There are no shortcuts for stablecoins
Son of the great anarcho-capitalist theorist David Friedman and grandson of legendary Nobel prize winner Milton Friedman, Patri Friedman wrote a tweet thread quoting Vitalik Buterin, creator of Ethereum, on the need to create a stablecoin.
Gazing at BTC’s volatility and thinking of examples of current uses, I understand why Vitalik Buterin says it is important to create a “StableCoin”. People should be able to store value without being exposed to all this risk.
Patri and Vitalik’s concern is fair. After all, how can anyone use Bitcoin (or any other crypto) as a store of value if it is subject to falls of more than 50% in short time frames as seen in the last two months? A large company or investor could hedge the future contracts that have now emerged from the CME and CBOE, but hardly a Brazilian average citizen would be able to do such operation due to its operational complexity. He goes on arguing that if the only way to use Bitcoin is being a speculator, a club of gamblers would be created rather than the new global financial system.
Several ingenious strategies were created in order to come up with a stablecoin.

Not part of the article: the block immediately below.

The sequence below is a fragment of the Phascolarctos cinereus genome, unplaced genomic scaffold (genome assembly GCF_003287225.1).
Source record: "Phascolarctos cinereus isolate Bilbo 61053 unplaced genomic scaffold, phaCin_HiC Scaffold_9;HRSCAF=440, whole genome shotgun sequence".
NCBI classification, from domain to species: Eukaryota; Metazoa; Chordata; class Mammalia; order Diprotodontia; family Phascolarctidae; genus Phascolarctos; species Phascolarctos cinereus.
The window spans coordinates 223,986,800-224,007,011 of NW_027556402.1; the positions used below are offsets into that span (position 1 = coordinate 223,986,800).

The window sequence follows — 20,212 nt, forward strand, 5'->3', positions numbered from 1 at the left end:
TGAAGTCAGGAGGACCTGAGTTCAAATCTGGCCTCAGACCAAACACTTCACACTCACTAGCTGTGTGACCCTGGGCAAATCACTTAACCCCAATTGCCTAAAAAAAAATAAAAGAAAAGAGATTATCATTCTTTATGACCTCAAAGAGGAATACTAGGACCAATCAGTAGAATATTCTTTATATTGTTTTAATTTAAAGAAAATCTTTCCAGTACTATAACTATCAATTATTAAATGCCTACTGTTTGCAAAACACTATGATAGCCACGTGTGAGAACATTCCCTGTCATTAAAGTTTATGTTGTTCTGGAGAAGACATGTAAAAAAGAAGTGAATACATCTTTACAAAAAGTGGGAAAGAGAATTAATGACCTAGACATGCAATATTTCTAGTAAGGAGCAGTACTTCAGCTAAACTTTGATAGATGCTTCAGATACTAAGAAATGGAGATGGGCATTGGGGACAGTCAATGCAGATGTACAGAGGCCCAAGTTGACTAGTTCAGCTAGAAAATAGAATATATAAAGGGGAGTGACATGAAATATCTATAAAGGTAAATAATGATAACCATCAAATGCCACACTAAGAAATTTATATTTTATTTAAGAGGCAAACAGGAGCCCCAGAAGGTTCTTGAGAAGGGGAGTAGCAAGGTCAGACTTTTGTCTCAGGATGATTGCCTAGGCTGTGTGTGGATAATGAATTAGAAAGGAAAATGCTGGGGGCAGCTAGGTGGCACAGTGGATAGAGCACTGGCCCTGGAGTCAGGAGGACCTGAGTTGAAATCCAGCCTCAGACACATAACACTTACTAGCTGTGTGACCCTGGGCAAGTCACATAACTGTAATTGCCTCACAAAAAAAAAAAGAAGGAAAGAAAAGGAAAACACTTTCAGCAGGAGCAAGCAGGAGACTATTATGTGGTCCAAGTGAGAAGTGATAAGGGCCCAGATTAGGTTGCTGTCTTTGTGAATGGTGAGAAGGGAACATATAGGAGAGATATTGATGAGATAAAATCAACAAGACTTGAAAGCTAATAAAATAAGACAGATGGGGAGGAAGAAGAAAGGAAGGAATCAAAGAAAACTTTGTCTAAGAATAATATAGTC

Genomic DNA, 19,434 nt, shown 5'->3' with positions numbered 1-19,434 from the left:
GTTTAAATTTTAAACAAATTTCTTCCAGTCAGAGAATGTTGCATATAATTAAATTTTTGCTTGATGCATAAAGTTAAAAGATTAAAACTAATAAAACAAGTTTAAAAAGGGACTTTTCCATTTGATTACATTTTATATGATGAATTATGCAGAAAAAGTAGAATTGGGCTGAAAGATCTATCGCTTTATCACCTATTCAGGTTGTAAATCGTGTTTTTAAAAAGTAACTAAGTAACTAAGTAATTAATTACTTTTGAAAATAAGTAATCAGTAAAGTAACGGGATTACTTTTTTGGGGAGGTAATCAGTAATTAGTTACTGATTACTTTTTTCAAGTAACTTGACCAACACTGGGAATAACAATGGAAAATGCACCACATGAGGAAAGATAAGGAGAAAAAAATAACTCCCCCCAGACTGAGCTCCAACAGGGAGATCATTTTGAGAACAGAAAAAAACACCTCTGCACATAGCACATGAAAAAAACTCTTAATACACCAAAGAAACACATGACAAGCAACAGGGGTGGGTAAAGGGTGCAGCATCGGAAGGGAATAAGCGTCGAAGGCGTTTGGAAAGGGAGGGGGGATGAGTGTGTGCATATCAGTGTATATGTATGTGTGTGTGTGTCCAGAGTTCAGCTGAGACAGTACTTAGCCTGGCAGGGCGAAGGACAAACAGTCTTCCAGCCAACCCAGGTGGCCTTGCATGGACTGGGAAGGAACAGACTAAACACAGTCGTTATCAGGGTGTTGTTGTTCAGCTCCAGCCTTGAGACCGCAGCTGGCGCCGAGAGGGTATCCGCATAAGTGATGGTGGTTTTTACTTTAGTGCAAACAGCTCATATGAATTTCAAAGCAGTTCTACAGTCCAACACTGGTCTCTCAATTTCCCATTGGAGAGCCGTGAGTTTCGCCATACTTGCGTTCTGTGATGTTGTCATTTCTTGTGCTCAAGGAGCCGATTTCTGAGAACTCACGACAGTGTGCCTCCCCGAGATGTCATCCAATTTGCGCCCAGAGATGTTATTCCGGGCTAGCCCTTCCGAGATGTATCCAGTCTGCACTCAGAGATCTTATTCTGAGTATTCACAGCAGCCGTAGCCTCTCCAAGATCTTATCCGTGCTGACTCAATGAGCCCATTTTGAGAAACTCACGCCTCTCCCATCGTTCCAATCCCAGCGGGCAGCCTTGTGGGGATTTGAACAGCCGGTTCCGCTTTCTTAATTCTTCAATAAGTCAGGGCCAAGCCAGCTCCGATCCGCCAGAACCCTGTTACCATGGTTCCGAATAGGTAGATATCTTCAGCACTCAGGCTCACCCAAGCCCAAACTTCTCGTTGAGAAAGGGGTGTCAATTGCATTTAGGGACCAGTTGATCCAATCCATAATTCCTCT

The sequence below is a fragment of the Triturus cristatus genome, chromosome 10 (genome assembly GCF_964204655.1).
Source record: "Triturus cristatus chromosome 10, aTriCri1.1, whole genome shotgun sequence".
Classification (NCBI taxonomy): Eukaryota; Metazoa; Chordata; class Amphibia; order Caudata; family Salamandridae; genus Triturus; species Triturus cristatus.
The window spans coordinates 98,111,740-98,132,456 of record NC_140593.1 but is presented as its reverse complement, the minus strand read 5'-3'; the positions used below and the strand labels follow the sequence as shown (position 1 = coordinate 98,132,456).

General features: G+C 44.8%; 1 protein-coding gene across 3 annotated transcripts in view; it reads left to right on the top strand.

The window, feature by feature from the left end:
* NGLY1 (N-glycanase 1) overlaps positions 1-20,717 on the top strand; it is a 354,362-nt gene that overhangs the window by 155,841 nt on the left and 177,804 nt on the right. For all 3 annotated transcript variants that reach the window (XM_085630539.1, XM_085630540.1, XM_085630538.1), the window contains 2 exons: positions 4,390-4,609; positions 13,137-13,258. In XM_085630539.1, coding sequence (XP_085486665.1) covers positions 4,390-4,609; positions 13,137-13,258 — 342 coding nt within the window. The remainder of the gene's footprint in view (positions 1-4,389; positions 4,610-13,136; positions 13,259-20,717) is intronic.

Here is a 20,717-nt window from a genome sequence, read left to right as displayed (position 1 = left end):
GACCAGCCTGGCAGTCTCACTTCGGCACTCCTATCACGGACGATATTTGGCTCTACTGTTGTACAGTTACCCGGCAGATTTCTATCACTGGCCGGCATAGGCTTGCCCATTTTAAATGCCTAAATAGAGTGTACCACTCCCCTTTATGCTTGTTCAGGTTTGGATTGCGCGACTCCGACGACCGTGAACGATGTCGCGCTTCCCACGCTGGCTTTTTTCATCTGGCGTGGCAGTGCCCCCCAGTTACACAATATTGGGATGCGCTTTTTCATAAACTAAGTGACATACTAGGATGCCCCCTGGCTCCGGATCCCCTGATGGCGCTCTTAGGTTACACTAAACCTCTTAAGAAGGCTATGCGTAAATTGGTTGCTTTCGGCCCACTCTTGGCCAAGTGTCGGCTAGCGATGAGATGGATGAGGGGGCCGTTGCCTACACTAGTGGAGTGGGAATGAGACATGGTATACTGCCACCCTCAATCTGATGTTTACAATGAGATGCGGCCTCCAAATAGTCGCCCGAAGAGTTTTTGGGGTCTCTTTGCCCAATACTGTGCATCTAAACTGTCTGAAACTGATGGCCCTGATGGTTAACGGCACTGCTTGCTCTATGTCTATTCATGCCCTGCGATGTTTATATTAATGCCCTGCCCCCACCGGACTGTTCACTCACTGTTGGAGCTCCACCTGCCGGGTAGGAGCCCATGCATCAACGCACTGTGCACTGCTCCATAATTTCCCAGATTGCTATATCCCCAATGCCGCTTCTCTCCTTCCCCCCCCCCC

The first, which motivated Vitalik’s 2014 article, was the IBC proposal, the “Improved Bitcoin”. The idea is simple: price is a function of the, among other things, monetary supply of the currency. Since Bitcoin has a fixed monetary supply, its value changes with other variables out of control. Therefore, if we code a change in the monetary supply counterbalancing its price variation, this may diminish its volatility, similar to what central banks do around the world. However this leads to some problems:
1- How to measure the price in a decentralized way?
Just as Bitcoin and other cryptocurrencies need to reach consensus, a similar system could be created to find the currency value consensus. However, there would be many difficulties in encouraging honest participants and punishing the dishonest. Could there be any benefit to a group of participants wanting to increase or decrease the monetary base beyond the “natural” system? How to reduce this incentive and effectively punish it?
2- It is easy to issue new tokens and increase the monetary supply, but how to decrease it in a decentralized way?
It is possible to create an inflationary effect that each coin holder earns a more percentage of coins, but to decrease the monetary base one would have to subtract a value. Imagine having $10.00 in your wallet to buy a movie ticket, and when you get there, you only have $ 9.00. This would be quite frustrating and an incentive not to use currency.